Now, and this is a very important assumption, assume that the emissivity is the same for all frequencies. That is, a is a constant for a given object. Then,

 a \frac{k^4}{h^3 c^2} T^4 \int_0^\infty \frac{x^3}{e^x - 1} \, dx = a \frac{k^4}{h^3 c^2} T^4 \pi^4/15.


Let's wrap all those constants into a number called \sigma.

The total radiation from a body at surface temperature T per time per surface area is, then,

 P_\text{tot.} = a \sigma T^4.

This is the Stefan-Boltzmann Law, and it's quite a simple law, really. The total radiation (per surface area per time) is just a constant (\sigma = 5.67 \times 10^{-8} W m^{-2} K^{-4}) times T^4, times the emissivity. The temperature is the temp at the surface, which might not be the same as the temperature of the interior! The interior of the Sun is millions of kelvin, but its radiation temperature is 6000 K because that's the temperature of the surface.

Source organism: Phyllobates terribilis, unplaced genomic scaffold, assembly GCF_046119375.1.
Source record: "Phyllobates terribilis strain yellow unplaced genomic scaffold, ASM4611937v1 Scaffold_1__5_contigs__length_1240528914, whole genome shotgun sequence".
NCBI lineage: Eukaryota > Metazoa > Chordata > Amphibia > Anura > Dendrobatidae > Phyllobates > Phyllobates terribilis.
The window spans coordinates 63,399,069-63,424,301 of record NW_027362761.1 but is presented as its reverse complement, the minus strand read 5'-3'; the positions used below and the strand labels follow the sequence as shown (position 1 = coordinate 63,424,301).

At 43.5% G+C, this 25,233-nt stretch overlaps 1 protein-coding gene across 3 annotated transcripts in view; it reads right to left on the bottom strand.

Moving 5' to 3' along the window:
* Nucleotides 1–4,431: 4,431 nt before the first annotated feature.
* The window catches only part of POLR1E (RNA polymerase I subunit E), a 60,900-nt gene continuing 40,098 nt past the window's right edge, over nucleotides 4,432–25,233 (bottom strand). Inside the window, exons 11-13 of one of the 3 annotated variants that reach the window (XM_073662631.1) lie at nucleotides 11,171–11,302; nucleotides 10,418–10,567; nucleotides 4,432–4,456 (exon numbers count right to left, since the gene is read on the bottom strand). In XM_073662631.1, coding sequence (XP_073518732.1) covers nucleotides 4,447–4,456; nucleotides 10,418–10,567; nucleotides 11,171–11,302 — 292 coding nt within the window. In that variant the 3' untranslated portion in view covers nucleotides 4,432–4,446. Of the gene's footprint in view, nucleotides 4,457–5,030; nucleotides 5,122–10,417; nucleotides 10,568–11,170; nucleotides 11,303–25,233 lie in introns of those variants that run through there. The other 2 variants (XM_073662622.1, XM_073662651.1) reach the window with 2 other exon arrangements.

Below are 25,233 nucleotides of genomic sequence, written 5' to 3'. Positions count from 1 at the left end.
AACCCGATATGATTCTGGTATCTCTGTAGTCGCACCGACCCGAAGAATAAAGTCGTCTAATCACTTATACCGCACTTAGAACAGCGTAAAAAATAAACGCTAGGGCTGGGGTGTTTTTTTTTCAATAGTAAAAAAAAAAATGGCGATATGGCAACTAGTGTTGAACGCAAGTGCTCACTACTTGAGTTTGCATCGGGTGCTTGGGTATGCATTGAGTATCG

If you have an object with surface area A, then in time t it radiates A t \sigma a T^4 of energy. Human skin is an almost perfect emitter in the IR (emissivity is 0.98), and so is clothing for that matter. Assuming that an average person has about 2 square meters of skin, and that skin is 33 °C = 306 K, then the amount of heat radiated every second by a naked person is 1000 J. You are emitting 1000 watts if you're standing around naked. At that rate, you'd be freezing in a very short time! Now, the thing is that the environment around you is radiating back at you as well (unless you're in outer space without a suit ...). If the walls are 20 °C = 293 K, then they radiate an energy per unit area of a \sigma (293)^4, and drywall emissivity is also close to 1. You absorb A \sigma (293)^4 of energy every second from your environment. So the net loss is only \sigma (306^4 - 293^4) = 158 watts, or 158 joules every second if you're naked. If you're clothed, then the temperature of the surface is the temperature of clothing, which is more like 28 °C = 301 K. In that case, usually you are losing 95 watts in radiation, enough to power a very bright light bulb (in principle). Of course, I've left out any effects of the other two ways heat gets around: conduction and convection. We come back to that next time, where I'll speak about the way humans experience and perceive heat.